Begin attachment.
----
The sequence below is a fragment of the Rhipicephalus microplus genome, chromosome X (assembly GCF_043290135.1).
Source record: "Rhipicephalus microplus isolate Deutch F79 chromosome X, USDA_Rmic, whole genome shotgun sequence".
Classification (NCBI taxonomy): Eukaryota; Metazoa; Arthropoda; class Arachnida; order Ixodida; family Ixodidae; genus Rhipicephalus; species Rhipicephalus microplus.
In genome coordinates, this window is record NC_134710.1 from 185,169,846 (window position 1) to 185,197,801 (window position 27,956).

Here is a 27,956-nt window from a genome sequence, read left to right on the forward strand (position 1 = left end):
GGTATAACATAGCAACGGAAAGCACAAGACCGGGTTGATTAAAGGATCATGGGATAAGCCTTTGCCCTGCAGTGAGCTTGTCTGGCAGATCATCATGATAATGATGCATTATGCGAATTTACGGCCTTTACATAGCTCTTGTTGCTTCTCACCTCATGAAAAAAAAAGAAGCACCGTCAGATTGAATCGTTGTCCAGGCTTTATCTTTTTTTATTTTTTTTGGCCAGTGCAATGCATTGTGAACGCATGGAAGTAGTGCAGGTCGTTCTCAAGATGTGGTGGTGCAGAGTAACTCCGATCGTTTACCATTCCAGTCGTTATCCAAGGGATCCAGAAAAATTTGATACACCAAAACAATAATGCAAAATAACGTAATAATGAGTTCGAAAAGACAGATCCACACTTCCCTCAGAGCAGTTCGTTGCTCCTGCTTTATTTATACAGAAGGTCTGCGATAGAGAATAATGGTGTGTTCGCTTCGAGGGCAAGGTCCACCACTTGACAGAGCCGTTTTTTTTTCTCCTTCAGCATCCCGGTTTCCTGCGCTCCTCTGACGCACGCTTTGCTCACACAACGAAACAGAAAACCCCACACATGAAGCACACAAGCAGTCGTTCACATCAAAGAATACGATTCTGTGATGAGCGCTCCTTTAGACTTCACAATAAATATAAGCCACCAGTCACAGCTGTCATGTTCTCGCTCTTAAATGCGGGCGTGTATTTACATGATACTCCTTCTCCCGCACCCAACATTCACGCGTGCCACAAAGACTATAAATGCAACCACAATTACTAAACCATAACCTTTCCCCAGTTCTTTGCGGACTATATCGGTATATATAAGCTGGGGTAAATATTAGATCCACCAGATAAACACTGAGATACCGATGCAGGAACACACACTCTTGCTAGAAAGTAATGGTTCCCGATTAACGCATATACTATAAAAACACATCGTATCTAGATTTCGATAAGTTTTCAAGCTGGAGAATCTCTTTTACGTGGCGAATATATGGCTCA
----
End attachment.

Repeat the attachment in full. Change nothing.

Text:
The sequence below is a fragment of the Rhipicephalus microplus genome, chromosome X (assembly GCF_043290135.1).
Source record: "Rhipicephalus microplus isolate Deutch F79 chromosome X, USDA_Rmic, whole genome shotgun sequence".
Classification (NCBI taxonomy): Eukaryota; Metazoa; Arthropoda; class Arachnida; order Ixodida; family Ixodidae; genus Rhipicephalus; species Rhipicephalus microplus.
In genome coordinates, this window is record NC_134710.1 from 185,169,846 (window position 1) to 185,197,801 (window position 27,956).

Here is a 27,956-nt window from a genome sequence, read left to right on the forward strand (position 1 = left end):
GGTATAACATAGCAACGGAAAGCACAAGACCGGGTTGATTAAAGGATCATGGGATAAGCCTTTGCCCTGCAGTGAGCTTGTCTGGCAGATCATCATGATAATGATGCATTATGCGAATTTACGGCCTTTACATAGCTCTTGTTGCTTCTCACCTCATGAAAAAAAAAGAAGCACCGTCAGATTGAATCGTTGTCCAGGCTTTATCTTTTTTTATTTTTTTTGGCCAGTGCAATGCATTGTGAACGCATGGAAGTAGTGCAGGTCGTTCTCAAGATGTGGTGGTGCAGAGTAACTCCGATCGTTTACCATTCCAGTCGTTATCCAAGGGATCCAGAAAAATTTGATACACCAAAACAATAATGCAAAATAACGTAATAATGAGTTCGAAAAGACAGATCCACACTTCCCTCAGAGCAGTTCGTTGCTCCTGCTTTATTTATACAGAAGGTCTGCGATAGAGAATAATGGTGTGTTCGCTTCGAGGGCAAGGTCCACCACTTGACAGAGCCGTTTTTTTTTCTCCTTCAGCATCCCGGTTTCCTGCGCTCCTCTGACGCACGCTTTGCTCACACAACGAAACAGAAAACCCCACACATGAAGCACACAAGCAGTCGTTCACATCAAAGAATACGATTCTGTGATGAGCGCTCCTTTAGACTTCACAATAAATATAAGCCACCAGTCACAGCTGTCATGTTCTCGCTCTTAAATGCGGGCGTGTATTTACATGATACTCCTTCTCCCGCACCCAACATTCACGCGTGCCACAAAGACTATAAATGCAACCACAATTACTAAACCATAACCTTTCCCCAGTTCTTTGCGGACTATATCGGTATATATAAGCTGGGGTAAATATTAGATCCACCAGATAAACACTGAGATACCGATGCAGGAACACACACTCTTGCTAGAAAGTAATGGTTCCCGATTAACGCATATACTATAAAAACACATCGTATCTAGATTTCGATAAGTTTTCAAGCTGGAGAATCTCTTTTACGTGGCGAATATATGGCTCA